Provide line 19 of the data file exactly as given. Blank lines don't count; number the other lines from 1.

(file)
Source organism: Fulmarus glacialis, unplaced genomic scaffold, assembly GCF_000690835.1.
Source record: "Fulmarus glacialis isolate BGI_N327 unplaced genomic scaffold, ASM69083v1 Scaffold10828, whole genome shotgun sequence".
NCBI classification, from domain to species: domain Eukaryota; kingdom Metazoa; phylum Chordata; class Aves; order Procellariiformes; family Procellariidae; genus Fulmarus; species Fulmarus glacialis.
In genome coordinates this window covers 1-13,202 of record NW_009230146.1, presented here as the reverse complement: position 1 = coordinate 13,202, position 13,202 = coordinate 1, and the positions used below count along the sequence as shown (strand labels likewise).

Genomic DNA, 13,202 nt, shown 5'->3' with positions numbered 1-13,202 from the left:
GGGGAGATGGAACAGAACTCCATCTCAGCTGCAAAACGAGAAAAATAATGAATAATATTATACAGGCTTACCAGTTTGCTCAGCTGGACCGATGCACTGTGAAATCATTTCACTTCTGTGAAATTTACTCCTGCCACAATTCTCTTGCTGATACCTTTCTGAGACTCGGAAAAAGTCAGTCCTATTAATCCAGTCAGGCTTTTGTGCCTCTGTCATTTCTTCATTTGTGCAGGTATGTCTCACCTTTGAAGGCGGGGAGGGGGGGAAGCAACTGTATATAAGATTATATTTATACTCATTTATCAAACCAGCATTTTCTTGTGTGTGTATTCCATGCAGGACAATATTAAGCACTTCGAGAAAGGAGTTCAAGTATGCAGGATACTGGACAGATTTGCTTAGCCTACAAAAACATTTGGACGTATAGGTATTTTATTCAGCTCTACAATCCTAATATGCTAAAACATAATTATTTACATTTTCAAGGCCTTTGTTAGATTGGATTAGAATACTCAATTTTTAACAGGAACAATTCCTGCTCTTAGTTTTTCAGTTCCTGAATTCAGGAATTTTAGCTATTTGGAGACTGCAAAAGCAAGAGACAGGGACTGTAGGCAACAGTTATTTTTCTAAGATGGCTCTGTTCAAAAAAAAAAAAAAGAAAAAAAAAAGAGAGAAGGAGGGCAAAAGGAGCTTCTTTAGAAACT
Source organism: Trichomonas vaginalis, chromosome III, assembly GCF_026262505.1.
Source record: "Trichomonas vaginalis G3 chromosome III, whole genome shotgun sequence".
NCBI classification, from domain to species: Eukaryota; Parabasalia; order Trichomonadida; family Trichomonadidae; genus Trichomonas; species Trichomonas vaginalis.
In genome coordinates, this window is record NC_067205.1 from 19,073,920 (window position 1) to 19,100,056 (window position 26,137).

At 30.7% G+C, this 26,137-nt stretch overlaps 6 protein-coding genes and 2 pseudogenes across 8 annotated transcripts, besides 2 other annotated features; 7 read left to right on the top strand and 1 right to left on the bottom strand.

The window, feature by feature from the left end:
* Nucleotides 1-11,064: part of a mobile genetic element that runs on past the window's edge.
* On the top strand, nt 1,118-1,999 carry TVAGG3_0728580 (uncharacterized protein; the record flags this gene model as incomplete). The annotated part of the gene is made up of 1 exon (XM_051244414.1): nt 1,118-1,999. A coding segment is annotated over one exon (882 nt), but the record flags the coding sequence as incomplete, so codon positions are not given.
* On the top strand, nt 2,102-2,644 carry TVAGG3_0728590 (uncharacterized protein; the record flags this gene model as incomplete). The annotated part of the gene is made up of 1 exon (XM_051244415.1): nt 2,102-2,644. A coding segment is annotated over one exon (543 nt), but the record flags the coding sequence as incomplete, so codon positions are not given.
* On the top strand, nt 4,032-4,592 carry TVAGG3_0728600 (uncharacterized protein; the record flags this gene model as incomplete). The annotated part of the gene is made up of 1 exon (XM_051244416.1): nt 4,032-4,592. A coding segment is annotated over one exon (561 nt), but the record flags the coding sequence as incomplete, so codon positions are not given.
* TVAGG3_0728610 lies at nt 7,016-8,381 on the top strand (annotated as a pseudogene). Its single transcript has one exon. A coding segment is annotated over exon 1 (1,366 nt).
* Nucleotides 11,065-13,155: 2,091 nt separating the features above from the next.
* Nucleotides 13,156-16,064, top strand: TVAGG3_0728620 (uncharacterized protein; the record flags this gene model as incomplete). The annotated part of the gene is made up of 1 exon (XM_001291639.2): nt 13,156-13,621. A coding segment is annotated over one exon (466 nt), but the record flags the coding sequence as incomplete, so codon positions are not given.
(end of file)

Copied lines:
* Nucleotides 13,156-16,064, top strand: TVAGG3_0728620 (uncharacterized protein; the record flags this gene model as incomplete). The annotated part of the gene is made up of 1 exon (XM_001291639.2): nt 13,156-13,621. A coding segment is annotated over one exon (466 nt), but the record flags the coding sequence as incomplete, so codon positions are not given.